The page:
The Reno National Championship Air Race, held for the past 54 years at Stead Air Field just north of Reno, Nev., is the main event for aviation enthusiasts and air race fans alike.
Each year, a fleet of vintage aircraft -- including many Navy planes from the last 70 years -- descend upon the Nevada desert for a five day celebration of flying and aeronautics.
The event boasts many activities: flight demonstrations from military and civilian aircraft, static displays of aircraft from every era, performances both in the air and on the ground and a slew of exhibitors and vendors.
Many pilots like to show off their aircraft at the races and answer questions from the attendees. One such pilot was Tom Vaughn, a retired former commander of the "Royal Maces" of Strike Fighter Squadron (VFA) 27. Hewas there to show off his 1940's vintage US Navy SNJ-4 Advanced Fighter Trainer and to fly in the T-6 Texan race, but he also had an amazing story to tell.
Vaughn said he originally bought the plane because he liked the paint job, sporting Pensacola Navy colors.
But the purchase turned out to be far more meaningful for Vaughn, when a year later he got copies of the plane's original logbooks.
He searched through them to see who had last flown the plane for the Navy, and discovered that it was his father, Kenneth Vaughn. He had sat in the cockpit on June 11, 1946, 67 years before he son would unknowingly buy it for himself. To add to the coincidences, it turned out that a cousin of his father's also flew the same plane, this time as an aviator during Vietnam.
Vaughn said he treasures the plane, to say the least, as a crucial piece of Vaughn family history.
Then there are the races, which draw more than 150,000 spectators each year. These races are the last of their kind, as the Reno circuit is the only remaining closed pylon air race course in the entire world.
Each year, the races are broken up into six categories: Formula One, Sport Biplane, T-6 Texan, Sport Plane, Jet Plane and the Unlimited. All of the planes race low to the ground, between 50 and 250 feet from the earth. This gives the audience a great view as they roar by at speeds in excess of 500 miles per hour.
Each class promises its own thrills, but the main event is the Unlimited Gold Race, held on Sunday afternoon on the last day of festivities. Many of the races stick to a three mile course, but the Unlimited class stretches to nine, with planes flying eight laps before completion.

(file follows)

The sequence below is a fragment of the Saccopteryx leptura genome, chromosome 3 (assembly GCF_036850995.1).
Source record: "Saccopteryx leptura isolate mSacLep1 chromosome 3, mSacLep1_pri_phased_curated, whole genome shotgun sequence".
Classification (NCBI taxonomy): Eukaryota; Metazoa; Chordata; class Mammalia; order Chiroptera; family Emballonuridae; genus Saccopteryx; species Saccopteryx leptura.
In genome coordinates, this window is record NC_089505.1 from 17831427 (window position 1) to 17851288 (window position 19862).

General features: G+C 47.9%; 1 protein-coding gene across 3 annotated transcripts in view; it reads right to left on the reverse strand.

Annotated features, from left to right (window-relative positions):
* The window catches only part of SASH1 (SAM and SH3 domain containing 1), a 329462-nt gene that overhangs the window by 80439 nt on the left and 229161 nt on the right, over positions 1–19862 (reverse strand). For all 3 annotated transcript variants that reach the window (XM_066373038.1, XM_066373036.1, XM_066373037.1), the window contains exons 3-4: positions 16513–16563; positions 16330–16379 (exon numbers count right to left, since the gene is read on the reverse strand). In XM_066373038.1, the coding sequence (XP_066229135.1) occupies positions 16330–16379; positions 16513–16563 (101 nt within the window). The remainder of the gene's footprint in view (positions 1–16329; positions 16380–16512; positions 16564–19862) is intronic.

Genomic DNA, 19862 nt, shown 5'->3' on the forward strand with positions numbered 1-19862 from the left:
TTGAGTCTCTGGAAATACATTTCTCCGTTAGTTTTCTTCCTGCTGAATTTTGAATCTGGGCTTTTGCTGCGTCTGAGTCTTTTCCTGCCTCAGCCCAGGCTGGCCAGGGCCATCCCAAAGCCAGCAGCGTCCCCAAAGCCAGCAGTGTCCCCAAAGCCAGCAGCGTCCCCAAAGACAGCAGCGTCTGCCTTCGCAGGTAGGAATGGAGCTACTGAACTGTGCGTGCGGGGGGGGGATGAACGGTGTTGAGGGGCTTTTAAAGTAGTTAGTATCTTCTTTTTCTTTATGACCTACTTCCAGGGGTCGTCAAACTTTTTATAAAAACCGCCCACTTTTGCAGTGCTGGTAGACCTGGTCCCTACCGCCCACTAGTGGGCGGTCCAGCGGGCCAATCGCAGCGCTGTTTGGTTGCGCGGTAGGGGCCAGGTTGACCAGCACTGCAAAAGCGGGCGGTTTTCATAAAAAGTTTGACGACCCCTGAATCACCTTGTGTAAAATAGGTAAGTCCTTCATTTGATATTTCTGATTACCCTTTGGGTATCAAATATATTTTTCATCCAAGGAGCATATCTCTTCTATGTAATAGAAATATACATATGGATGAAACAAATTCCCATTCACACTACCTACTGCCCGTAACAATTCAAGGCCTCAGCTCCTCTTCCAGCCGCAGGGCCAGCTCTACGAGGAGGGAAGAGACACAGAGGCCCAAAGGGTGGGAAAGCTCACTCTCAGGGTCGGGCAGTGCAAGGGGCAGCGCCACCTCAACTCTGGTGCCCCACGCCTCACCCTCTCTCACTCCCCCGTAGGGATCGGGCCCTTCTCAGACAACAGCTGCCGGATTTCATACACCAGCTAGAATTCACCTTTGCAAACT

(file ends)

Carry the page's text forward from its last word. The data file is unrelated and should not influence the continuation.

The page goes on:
Many guests called this year's premiere race a "Shootout at the OK Corral" between two fan-favorite planes: "Voodoo" and "Strega," the two fastest P-51 D Mustangs in the world.
The P-51 Mustang “Strega,” owned by Bill Destefani from Bakersfield, was flown by a relatively new race pilot, Jay Consalvi, with some prior racing experience.
The contender, also a P-51 Mustang, is called "Voodoo." Owned by Bob Button, this plane was flown by seven-time Gold Unlimited winning pilot Steven Hinton.
For those involved, the race is all about bragging rights. In the aviation community, pilots and spectators were talking about this match up for the last six months. Voodoo won the race with Hinton at the controls in 2016. But Strega had claimed victory a year before, with former U.S. Navy pilot and astronaut Robert Gibson in the cockpit.
To add to the drama, three weeks before the race, Voodoo set a new world speed record for piston-powered airplanes.
Both planes are veterans of the racing circuit by now. Voodoo has been racing for 23 years now, while Strega has been in the game even longer.
While both Mustangs began life as World War II planes, they've since undergone some modifications. The owners have reconfigured them into full blown air racers, capable of speeds unheard of in the 1940s. Both sport Rolls Royce Merlin V-12 liquid cooled engines.
In the end, Strega clinched the win by mere mili-seconds, moving at speeds of 480 miles per hour.
Both planes passed each other multiple times during the race. But in the last lap, they were forced to maneuver around a slower-moving entry in the race. Voodoo went wide around, while Strega pulled up and over. This allowed the pilot to dive down and slip into first place in the closing seconds.
It was a startling finish to a thrilling race, just one of the many highlights at this year's Reno Air Races.